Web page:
Sunday Studio’s Elementacular technology is designed to simulate natural phenomena like clouds and rock in real time, using a simple drag-and-drop workflow. See more demo videos on the Elementacular website.
Originally posted on 29 November 2013. Scroll down for updates.
Danish research body the Alexandra Institute has released some interesting demo videos of Elementacular, its work-in-progress technology for simulating natural effects in 3D.
Elementacular, which is based on an OpenGL platform (“AAA game technology”, according to TD Christian Esbo Agergaard from project partners Sunday Studio), simulates clouds and rock in real time.
The technology has currently been implemented in a Maya plugin, shown in the video above, with an After Effects version already in the works. The studio is also considering a Nuke implementation.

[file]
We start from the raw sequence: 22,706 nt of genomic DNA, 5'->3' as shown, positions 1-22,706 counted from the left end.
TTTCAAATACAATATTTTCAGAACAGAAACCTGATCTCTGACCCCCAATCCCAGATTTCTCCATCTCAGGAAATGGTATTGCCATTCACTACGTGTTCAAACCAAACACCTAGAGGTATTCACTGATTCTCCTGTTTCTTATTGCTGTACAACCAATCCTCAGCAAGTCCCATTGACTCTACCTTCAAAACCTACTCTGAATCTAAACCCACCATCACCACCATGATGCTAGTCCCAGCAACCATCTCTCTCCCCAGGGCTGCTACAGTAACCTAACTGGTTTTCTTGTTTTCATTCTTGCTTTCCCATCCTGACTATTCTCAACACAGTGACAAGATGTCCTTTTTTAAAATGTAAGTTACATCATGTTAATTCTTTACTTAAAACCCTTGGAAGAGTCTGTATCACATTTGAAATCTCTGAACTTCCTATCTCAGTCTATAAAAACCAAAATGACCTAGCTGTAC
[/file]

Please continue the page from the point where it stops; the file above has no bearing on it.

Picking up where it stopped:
Simple drag-and-drop workflow
As the video demonstrates, workflow can be as simple as importing an arbitrary model and dragging on a cloud material: “The platform is a base for VFX in real time without drowning in sliders and sim time,” says Agergaard.
Once created, the underlying cloud geometry can be adjusted live, with support for real-time relighting. Workflow for rock (above) is similar, and the two simulation types can be combined to eye-catching effect.
Agergaard says that the platform could be used to simulate other natural phenomena like fire, water or snow.
Updated 21 August 2014: The cloud module of Elementacular is now shipping for Maya 2013 and above.
The plugin includes tools for modelling clouds, plus procedural parameters for extra detail, and is capable of batch rendering with alpha masks for final compositing. A personal licence costs $175.
Tags: After Effects, Alexandra Institute, beta, clouds, Elementacular, fire, free, Maya, natural phenomena, nuke, plugin, procedural, R&D, real time, relighting, rock, SharePlay, simulation, snow, Sunday Studio, vfx, visual effects, water, work in progress